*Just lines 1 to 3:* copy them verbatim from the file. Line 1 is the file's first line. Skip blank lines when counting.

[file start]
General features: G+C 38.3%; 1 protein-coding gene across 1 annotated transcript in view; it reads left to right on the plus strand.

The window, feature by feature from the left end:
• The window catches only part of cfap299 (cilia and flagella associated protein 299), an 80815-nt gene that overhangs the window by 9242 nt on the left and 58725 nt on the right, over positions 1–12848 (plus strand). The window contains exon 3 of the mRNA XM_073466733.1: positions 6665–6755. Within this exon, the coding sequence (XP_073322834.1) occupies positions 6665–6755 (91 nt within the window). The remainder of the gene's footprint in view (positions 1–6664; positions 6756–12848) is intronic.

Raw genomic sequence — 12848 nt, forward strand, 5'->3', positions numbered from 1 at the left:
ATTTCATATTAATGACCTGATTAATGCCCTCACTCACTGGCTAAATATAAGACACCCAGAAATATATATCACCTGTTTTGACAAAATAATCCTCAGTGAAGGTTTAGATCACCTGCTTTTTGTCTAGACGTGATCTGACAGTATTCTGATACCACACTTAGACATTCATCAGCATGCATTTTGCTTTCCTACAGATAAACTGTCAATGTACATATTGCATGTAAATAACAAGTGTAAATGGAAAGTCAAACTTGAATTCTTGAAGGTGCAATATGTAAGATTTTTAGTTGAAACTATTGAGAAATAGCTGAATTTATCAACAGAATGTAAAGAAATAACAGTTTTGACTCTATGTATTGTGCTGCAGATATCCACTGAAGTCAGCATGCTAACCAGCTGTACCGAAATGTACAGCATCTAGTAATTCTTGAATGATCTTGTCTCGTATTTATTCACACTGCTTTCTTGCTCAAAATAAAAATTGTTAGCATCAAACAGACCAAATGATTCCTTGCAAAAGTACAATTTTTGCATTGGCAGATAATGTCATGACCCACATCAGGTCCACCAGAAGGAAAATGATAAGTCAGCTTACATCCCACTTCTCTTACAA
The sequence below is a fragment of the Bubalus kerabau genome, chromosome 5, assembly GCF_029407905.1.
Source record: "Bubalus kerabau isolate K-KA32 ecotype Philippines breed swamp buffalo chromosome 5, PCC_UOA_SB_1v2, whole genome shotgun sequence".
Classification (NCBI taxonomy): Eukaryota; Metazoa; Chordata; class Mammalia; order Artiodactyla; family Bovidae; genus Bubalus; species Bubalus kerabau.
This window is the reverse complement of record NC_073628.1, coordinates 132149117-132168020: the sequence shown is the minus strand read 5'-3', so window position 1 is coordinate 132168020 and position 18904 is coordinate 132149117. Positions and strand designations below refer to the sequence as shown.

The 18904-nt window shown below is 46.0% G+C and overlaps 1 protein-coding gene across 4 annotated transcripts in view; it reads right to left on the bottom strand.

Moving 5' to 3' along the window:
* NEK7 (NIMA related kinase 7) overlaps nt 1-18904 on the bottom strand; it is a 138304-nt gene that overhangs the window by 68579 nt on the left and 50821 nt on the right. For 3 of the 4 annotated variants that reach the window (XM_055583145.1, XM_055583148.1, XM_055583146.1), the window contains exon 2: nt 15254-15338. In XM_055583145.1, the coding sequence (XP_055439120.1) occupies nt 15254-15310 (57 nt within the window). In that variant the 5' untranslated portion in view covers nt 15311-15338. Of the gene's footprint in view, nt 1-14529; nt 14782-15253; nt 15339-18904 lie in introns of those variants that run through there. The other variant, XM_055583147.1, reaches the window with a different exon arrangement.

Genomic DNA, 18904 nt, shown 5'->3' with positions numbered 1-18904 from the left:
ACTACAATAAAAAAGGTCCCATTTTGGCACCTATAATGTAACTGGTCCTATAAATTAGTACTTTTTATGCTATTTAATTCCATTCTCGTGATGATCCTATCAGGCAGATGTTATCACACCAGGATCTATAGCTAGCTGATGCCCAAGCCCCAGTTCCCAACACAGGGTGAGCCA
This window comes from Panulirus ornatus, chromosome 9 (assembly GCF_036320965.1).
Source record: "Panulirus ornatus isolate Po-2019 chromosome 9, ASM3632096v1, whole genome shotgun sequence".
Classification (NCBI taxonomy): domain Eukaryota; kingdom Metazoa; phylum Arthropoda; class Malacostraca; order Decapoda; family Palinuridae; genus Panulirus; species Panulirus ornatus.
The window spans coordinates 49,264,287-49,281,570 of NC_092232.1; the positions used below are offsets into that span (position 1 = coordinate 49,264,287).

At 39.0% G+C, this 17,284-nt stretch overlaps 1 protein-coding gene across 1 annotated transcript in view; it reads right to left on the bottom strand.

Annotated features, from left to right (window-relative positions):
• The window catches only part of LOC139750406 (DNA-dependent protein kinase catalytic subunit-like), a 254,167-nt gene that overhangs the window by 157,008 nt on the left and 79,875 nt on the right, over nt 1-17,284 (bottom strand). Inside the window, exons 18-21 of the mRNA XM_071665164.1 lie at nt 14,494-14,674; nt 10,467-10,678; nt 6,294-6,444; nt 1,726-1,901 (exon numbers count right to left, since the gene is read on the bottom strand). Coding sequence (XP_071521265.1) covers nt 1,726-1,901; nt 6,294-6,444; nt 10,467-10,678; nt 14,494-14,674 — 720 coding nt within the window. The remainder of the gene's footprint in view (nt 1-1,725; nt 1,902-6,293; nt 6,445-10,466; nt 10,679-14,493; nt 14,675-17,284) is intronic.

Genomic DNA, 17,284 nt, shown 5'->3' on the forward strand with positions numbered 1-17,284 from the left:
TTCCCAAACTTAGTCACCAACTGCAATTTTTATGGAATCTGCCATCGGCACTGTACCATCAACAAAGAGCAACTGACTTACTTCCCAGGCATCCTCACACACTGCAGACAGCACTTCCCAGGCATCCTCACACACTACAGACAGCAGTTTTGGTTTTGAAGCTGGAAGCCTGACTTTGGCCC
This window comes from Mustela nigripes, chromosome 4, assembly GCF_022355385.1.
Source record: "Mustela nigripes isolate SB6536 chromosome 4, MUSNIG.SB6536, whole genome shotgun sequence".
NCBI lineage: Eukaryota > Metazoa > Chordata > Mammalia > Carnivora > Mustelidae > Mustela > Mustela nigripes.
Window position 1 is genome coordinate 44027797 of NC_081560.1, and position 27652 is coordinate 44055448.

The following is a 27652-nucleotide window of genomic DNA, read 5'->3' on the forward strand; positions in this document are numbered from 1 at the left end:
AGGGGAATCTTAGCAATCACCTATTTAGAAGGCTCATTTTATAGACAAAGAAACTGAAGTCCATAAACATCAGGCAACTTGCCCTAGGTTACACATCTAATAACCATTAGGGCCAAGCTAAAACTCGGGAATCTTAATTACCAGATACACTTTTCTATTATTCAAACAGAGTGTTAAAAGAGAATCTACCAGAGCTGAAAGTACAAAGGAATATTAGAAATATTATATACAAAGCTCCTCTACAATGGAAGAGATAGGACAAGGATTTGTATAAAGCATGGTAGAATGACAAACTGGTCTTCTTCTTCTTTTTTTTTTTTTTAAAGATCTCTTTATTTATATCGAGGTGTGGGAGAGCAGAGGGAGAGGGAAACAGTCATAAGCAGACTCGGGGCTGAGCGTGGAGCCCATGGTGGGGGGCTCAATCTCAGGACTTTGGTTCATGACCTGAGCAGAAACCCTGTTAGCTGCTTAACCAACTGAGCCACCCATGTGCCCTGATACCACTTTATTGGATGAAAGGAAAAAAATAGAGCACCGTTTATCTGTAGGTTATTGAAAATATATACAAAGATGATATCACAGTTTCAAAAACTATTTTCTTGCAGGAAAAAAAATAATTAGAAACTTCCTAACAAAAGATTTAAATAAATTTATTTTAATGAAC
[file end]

General features: G+C 38.3%; 1 protein-coding gene across 1 annotated transcript in view; it reads left to right on the plus strand.

The window, feature by feature from the left end:
• The window catches only part of cfap299 (cilia and flagella associated protein 299), an 80815-nt gene that overhangs the window by 9242 nt on the left and 58725 nt on the right, over positions 1–12848 (plus strand). The window contains exon 3 of the mRNA XM_073466733.1: positions 6665–6755. Within this exon, the coding sequence (XP_073322834.1) occupies positions 6665–6755 (91 nt within the window). The remainder of the gene's footprint in view (positions 1–6664; positions 6756–12848) is intronic.